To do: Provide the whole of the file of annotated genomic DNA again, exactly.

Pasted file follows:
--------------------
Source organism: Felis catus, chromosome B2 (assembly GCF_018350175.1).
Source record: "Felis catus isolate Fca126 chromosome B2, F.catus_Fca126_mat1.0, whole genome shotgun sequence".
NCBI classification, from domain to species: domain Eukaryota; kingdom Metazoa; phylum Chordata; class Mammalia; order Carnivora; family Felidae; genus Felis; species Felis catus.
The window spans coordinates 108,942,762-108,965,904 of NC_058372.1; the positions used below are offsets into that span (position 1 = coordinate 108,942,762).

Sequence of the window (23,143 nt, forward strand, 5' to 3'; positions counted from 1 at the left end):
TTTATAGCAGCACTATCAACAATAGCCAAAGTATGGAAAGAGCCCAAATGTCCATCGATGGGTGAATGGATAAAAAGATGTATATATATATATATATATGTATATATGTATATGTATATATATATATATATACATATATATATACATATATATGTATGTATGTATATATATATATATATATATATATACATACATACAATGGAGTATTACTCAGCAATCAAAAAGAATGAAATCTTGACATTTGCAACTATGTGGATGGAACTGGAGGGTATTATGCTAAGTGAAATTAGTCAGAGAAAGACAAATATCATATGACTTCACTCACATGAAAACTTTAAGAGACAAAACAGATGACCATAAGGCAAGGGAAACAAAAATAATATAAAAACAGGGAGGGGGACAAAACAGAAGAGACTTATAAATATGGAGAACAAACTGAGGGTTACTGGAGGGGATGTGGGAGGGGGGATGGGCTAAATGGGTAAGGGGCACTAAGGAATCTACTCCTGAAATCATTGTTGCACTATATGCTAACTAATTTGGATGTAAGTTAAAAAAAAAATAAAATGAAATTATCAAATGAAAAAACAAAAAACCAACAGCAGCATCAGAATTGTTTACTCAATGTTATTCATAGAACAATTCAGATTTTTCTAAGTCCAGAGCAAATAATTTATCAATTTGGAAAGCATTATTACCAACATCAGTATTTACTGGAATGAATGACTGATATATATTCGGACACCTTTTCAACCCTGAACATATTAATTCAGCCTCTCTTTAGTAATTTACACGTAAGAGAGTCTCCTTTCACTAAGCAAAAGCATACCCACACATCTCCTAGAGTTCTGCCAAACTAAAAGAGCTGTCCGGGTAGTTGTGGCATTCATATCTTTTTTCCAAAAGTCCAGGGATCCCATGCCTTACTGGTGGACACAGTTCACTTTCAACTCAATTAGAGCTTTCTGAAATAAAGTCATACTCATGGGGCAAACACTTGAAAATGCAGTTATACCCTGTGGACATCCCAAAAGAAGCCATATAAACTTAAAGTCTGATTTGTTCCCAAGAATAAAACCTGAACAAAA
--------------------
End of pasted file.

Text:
Source organism: Felis catus, chromosome B2 (assembly GCF_018350175.1).
Source record: "Felis catus isolate Fca126 chromosome B2, F.catus_Fca126_mat1.0, whole genome shotgun sequence".
NCBI classification, from domain to species: domain Eukaryota; kingdom Metazoa; phylum Chordata; class Mammalia; order Carnivora; family Felidae; genus Felis; species Felis catus.
The window spans coordinates 108,942,762-108,965,904 of NC_058372.1; the positions used below are offsets into that span (position 1 = coordinate 108,942,762).

Sequence of the window (23,143 nt, forward strand, 5' to 3'; positions counted from 1 at the left end):
TTTATAGCAGCACTATCAACAATAGCCAAAGTATGGAAAGAGCCCAAATGTCCATCGATGGGTGAATGGATAAAAAGATGTATATATATATATATATATGTATATATGTATATGTATATATATATATATATACATATATATATACATATATATGTATGTATGTATATATATATATATATATATATATACATACATACAATGGAGTATTACTCAGCAATCAAAAAGAATGAAATCTTGACATTTGCAACTATGTGGATGGAACTGGAGGGTATTATGCTAAGTGAAATTAGTCAGAGAAAGACAAATATCATATGACTTCACTCACATGAAAACTTTAAGAGACAAAACAGATGACCATAAGGCAAGGGAAACAAAAATAATATAAAAACAGGGAGGGGGACAAAACAGAAGAGACTTATAAATATGGAGAACAAACTGAGGGTTACTGGAGGGGATGTGGGAGGGGGGATGGGCTAAATGGGTAAGGGGCACTAAGGAATCTACTCCTGAAATCATTGTTGCACTATATGCTAACTAATTTGGATGTAAGTTAAAAAAAAAATAAAATGAAATTATCAAATGAAAAAACAAAAAACCAACAGCAGCATCAGAATTGTTTACTCAATGTTATTCATAGAACAATTCAGATTTTTCTAAGTCCAGAGCAAATAATTTATCAATTTGGAAAGCATTATTACCAACATCAGTATTTACTGGAATGAATGACTGATATATATTCGGACACCTTTTCAACCCTGAACATATTAATTCAGCCTCTCTTTAGTAATTTACACGTAAGAGAGTCTCCTTTCACTAAGCAAAAGCATACCCACACATCTCCTAGAGTTCTGCCAAACTAAAAGAGCTGTCCGGGTAGTTGTGGCATTCATATCTTTTTTCCAAAAGTCCAGGGATCCCATGCCTTACTGGTGGACACAGTTCACTTTCAACTCAATTAGAGCTTTCTGAAATAAAGTCATACTCATGGGGCAAACACTTGAAAATGCAGTTATACCCTGTGGACATCCCAAAAGAAGCCATATAAACTTAAAGTCTGATTTGTTCCCAAGAATAAAACCTGAACAAAA